Stan Harle, G3MEA, 9th January 2016

| February 24, 2016

I never met Stan in person: our short friendship was formed over the air. The first QSO we had was in 2014. When hearing that he was not getting any replies to his CQ calls I answered him. We exchanged the usual information and pleasantries; I did not expect to hear from him again or at least not so soon.

The next week I received a letter from him. In it he told me that my QTH, near Mablethorpe, had rung a bell with him but at the time of our QSO he could not remember why. Later he recalled that he had visited the town in 1943 when on a gunnery course at RAF Manby, about five miles from me. And so began our one of many letters and e-mails over the following months. We also had a regular sked on 40m.

Stan tried to join the Royal Navy in 1940 but was told to come back when he was old enough. By the time he was eighteen he had become interested in the RAF and volunteered. He received training as a WOP/AG (Wireless Operator/Air Gunner), eventually joining RCAF 420 squadron flying Wellington bombers from bases in Tunisia. From there the squadron attacked targets in support of the landings at Salerno. Returning to the UK, the squadron converted to Halifax bombers. Flying from bases in Yorkshire, Stan completed 30 operations over Germany and neighbouring countries. He was then ‘rested’ and then retrained for duties on Lancasters, preparing to be sent East against Japan. The dropping of the atom bomb forestalled that deployment.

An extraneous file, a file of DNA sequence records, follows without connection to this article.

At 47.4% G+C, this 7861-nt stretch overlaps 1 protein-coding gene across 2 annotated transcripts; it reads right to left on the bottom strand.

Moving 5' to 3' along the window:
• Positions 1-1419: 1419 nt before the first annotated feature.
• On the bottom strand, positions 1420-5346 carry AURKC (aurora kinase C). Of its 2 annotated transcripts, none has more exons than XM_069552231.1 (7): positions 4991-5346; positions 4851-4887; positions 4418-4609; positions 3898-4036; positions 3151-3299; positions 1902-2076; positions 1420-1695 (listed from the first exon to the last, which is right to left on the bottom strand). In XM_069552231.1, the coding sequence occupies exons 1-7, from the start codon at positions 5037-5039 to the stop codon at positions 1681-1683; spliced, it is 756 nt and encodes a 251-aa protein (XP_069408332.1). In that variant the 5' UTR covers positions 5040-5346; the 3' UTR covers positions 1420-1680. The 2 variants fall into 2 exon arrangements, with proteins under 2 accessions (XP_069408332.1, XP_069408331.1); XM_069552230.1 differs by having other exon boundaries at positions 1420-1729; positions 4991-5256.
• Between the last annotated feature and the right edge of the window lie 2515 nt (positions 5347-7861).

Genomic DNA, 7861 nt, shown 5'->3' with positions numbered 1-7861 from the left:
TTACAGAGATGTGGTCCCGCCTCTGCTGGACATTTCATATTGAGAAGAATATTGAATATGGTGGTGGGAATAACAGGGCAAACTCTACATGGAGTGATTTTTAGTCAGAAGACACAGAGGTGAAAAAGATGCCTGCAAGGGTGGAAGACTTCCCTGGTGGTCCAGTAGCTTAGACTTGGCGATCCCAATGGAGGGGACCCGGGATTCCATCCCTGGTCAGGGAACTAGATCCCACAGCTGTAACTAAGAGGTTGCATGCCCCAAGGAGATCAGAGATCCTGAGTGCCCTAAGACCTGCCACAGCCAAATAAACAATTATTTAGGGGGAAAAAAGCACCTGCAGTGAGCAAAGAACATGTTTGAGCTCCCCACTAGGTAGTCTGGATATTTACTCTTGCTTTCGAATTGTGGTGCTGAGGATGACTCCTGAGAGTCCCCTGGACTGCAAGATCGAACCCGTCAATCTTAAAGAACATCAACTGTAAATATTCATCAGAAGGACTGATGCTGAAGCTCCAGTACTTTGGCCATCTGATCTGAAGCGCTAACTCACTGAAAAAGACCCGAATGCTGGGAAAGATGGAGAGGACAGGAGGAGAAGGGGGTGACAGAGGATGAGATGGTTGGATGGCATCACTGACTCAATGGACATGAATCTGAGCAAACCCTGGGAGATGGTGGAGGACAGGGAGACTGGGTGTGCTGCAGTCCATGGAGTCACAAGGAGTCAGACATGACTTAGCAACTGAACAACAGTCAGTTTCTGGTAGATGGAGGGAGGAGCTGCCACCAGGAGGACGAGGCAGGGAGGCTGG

After the War Stan became an accountant but renewed his interest in radio by becoming an SWL. He passed the RAE in 1957. He became a DX chaser, constructor and a member of RAFARS. In his latter years he gave up the first two and, living in an apartment, operated on fairly low power with an indoor loop antenna.

He invited me to visit him but sadly I didn’t get the chance. In October 2015 he told me he had an appointment at hospital because of a recurring problem with arteries in his legs and that he wouldn’t be on the air for a week or so. I continued calling him at scheduled times and sent him regular e-mails and post but did not get any replies. In the March 2016 issue of RadCom Stan was listed as a Silent Key. He was 92.

I write this obituary to acknowledge the debt we owe to Stan, and many like him, who had their lives interrupted by the most terrible of events and that the passing of a fellow amateur should not go unnoticed.

Tribute by E F Lingard, G3WNQ

Category: Silent Keys